Leading Education Fellowship holds Inaugural Education Exhibition and Awards Gathering
The World Bank reports that on average, the African Learner is 3 grades behind their peers in the global scope. Even with the increased use and advancement of technology, many schools in Kenya still deliver learning using the traditional methods. Numerous social and economic have also caused a great divide in how education is accessed and delivered. Issues of child abuse and labour are still rife in our classrooms and the social-economic effects of Covid 19 have caused many children to drop out of school.
Kenya’s leading Education fellowship Metis, organized ReimaginED as a way of addressing the plight in the education sector while showcasing some of the solutions and innovations that the Metis fellows have been creating in their various circles of impact and interest around the education space.
Metis Executive Director Rebecca Crook, challenged the attendees to be change-makers that will address the various injustices in the current state of education.
“ReimaginED and Metis as a whole will help you find tools, resources and approaches that inspire you, people with whom you can collaborate and conspire with as you build this world and that you find most importantly, a community that helps you to sustain the energy and motivation that you need to do right by our kids.”
Metis equips, connects, and amplifies education leaders developing localized innovations for a world where all learners thrive. Through our Fellowship, we support leaders to start and scale learning models that demonstrably improve holistic student outcomes. By 2025, we will support 300 Fellows to create schools, programs, and technology enabling 1 million Kenyan youth to develop 21st-century skills. Through our ConnectED virtual platform and annual ReimaginED learning summit, we will enable over 5,000 leaders, entrepreneurs, and funders to continuously learn, collaborate, and act collectively.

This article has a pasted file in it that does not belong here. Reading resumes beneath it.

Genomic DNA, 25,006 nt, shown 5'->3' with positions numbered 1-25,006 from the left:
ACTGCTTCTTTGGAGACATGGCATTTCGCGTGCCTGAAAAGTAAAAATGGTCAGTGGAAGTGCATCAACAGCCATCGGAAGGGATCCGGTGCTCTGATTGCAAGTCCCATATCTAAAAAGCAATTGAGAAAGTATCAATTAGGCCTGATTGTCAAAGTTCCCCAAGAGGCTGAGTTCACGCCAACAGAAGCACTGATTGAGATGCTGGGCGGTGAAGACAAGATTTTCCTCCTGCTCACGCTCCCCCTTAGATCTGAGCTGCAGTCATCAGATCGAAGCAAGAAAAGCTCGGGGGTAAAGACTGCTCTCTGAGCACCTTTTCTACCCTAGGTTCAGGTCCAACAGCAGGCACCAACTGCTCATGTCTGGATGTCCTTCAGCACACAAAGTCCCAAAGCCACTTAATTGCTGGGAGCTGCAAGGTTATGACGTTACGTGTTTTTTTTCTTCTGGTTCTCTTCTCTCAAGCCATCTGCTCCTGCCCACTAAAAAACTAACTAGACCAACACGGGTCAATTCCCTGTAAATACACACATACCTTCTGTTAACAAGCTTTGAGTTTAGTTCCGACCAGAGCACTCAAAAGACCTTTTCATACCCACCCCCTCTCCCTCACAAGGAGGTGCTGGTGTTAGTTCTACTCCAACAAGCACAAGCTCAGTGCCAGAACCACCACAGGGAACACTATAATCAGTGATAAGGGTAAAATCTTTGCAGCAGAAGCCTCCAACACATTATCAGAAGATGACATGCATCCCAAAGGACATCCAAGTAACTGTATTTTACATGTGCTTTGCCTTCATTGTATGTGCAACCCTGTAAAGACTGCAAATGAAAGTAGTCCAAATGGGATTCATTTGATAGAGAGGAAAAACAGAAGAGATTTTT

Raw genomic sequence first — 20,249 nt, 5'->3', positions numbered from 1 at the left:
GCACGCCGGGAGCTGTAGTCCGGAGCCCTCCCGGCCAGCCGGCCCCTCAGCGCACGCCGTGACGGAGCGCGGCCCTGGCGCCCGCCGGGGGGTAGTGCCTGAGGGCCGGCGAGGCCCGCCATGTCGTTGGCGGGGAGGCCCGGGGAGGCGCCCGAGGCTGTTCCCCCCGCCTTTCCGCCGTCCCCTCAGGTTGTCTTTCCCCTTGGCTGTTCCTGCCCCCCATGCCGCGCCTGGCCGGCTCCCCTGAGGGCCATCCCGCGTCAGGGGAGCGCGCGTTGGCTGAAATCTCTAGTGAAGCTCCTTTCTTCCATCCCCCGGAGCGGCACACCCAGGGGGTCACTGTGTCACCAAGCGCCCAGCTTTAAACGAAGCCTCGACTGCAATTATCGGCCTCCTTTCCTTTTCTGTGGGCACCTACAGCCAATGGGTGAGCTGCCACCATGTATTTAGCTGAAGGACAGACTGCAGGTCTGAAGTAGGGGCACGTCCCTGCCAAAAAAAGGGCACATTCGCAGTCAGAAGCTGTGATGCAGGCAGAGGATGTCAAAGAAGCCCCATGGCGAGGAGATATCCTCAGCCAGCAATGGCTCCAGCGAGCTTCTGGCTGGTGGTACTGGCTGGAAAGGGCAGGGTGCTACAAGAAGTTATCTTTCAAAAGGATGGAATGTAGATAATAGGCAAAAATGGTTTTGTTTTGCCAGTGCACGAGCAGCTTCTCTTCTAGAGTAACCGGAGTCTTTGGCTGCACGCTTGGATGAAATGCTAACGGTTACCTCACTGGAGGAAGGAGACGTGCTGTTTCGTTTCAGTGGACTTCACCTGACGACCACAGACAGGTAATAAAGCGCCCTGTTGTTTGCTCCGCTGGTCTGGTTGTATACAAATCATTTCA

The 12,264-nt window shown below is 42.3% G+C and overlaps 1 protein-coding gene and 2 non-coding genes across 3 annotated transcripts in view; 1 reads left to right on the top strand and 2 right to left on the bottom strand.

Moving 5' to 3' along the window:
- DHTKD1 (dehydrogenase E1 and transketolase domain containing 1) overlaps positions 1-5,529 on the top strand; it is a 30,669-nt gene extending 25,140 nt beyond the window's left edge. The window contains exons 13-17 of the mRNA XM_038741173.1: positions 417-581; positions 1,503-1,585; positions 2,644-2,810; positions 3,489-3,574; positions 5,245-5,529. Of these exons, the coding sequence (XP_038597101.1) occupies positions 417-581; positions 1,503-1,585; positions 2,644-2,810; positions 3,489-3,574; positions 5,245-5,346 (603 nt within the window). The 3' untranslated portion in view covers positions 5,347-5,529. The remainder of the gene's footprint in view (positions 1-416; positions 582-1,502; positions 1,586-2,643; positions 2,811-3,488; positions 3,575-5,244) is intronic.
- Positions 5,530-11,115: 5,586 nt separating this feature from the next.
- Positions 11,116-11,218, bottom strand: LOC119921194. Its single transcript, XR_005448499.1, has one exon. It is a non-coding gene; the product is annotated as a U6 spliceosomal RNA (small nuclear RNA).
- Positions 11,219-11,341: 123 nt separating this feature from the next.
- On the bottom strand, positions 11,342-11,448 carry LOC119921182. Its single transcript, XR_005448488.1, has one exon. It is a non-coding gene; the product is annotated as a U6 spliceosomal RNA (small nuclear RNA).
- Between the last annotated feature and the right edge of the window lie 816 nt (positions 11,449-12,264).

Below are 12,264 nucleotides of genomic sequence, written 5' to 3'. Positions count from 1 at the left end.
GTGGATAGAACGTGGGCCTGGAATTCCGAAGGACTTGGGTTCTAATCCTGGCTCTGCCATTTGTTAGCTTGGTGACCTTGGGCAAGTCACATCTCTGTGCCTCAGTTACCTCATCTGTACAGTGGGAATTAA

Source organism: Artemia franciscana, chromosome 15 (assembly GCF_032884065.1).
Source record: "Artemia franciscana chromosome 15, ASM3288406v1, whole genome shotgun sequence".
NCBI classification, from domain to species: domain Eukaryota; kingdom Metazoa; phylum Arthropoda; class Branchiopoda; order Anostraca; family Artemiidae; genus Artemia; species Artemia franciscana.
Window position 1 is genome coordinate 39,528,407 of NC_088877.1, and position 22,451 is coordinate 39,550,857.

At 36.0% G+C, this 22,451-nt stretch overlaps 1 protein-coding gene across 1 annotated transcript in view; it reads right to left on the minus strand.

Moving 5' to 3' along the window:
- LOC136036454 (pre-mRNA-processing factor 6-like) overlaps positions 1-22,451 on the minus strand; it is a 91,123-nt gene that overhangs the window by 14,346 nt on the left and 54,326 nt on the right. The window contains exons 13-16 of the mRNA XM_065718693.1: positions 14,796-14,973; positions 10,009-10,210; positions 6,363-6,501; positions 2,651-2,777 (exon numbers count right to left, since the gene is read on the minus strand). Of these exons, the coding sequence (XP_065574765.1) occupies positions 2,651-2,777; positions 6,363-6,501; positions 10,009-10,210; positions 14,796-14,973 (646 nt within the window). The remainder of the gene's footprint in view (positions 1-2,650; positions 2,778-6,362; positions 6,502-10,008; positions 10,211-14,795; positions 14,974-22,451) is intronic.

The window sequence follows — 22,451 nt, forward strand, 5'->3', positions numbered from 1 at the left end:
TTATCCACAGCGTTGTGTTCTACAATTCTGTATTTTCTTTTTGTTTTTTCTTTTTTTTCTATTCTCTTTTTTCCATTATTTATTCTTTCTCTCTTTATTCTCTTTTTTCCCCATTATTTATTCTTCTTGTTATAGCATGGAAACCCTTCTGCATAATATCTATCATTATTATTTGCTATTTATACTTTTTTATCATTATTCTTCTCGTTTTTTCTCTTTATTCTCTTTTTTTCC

The inaugural ReimaginED event saw over 30 changemakers showcasing their various works and impact in gender, disability, mental health and family and community outreach.
The culmination of the colourful gathering was a plenary and award session. Panellists representing various stakeholders in Kenyan education discussed issues affecting the sector and drew a picture of what reimaginED education should look like. Founder and CEO of Fun Homes and Fun Kids Africa challenged the attendees to broaden their perspectives of education and what it means to the children and the country during these changing times.
“We need to stop labeling skills that can be grown into profitable industries as technical skills. Children need to know that all the diverse skills can grow into profitable and scalable businesses that should be pursued.”
Extemporary Metis Fellows were awarded in the following categories:
Collaboration: Sheilah Lutta (MoE),Maria Omare (The Action Foundation), Eric Nyamwaro (STEM Impact Centre)
Community-led Impact: Jeremiah Kutanya, Pastoralists Integrated Concerns
Systems shaping: Ruth Mugambi (MoE)
Equity Warrior: Wawira, Food4Education
Liberatory Learning: Dr. Utheri Kanayo, Children in Freedom School
For more information contact
Olive Mbuthia (Right) and Ruth Mugambi (left) both Deputy Directors for Pre-Primary, Primary & Secondary education respectively at the Kenya Institute of curriculum Development with Metis ED: Rebecca Ume Crook (centre)
Virgile Bahujimihigo (right) of the Segal Family Fund presenting the Community-led impact award to
Jeremiah Kutanya (left), of Pastoralists Integrated Concerns.
Naftaly Muroki, Programs and partnerships manager at Metis presents Equity warrior award to Wawira, founder- Food for education
The panel at #ReimaginEDKenya: Blinky Bill, Ruth Mugambi, Ciiru Waithaka, Pamela Awuor.
Moderated by Mwihaki Muraguri of Paukwa